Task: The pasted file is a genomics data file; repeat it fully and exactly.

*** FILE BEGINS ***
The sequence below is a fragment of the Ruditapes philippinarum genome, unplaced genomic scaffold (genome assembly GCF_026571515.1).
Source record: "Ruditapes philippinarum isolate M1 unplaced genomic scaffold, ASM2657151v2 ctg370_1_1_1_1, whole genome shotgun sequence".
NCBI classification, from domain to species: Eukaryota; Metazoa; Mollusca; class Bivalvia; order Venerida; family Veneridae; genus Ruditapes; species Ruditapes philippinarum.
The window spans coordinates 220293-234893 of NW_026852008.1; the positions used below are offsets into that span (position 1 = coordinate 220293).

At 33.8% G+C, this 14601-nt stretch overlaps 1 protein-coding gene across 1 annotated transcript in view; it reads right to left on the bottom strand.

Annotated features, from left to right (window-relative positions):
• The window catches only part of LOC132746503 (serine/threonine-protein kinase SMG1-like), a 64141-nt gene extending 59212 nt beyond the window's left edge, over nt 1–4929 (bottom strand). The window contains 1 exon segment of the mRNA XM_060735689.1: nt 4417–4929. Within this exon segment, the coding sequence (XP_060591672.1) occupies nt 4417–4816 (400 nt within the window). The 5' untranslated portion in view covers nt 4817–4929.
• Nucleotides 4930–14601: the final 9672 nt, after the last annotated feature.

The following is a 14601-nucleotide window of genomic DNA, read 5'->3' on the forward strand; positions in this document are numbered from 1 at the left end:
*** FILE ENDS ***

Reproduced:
The sequence below is a fragment of the Ruditapes philippinarum genome, unplaced genomic scaffold (genome assembly GCF_026571515.1).
Source record: "Ruditapes philippinarum isolate M1 unplaced genomic scaffold, ASM2657151v2 ctg370_1_1_1_1, whole genome shotgun sequence".
NCBI classification, from domain to species: Eukaryota; Metazoa; Mollusca; class Bivalvia; order Venerida; family Veneridae; genus Ruditapes; species Ruditapes philippinarum.
The window spans coordinates 220293-234893 of NW_026852008.1; the positions used below are offsets into that span (position 1 = coordinate 220293).

At 33.8% G+C, this 14601-nt stretch overlaps 1 protein-coding gene across 1 annotated transcript in view; it reads right to left on the bottom strand.

Annotated features, from left to right (window-relative positions):
• The window catches only part of LOC132746503 (serine/threonine-protein kinase SMG1-like), a 64141-nt gene extending 59212 nt beyond the window's left edge, over nt 1–4929 (bottom strand). The window contains 1 exon segment of the mRNA XM_060735689.1: nt 4417–4929. Within this exon segment, the coding sequence (XP_060591672.1) occupies nt 4417–4816 (400 nt within the window). The 5' untranslated portion in view covers nt 4817–4929.
• Nucleotides 4930–14601: the final 9672 nt, after the last annotated feature.

The following is a 14601-nucleotide window of genomic DNA, read 5'->3' on the forward strand; positions in this document are numbered from 1 at the left end: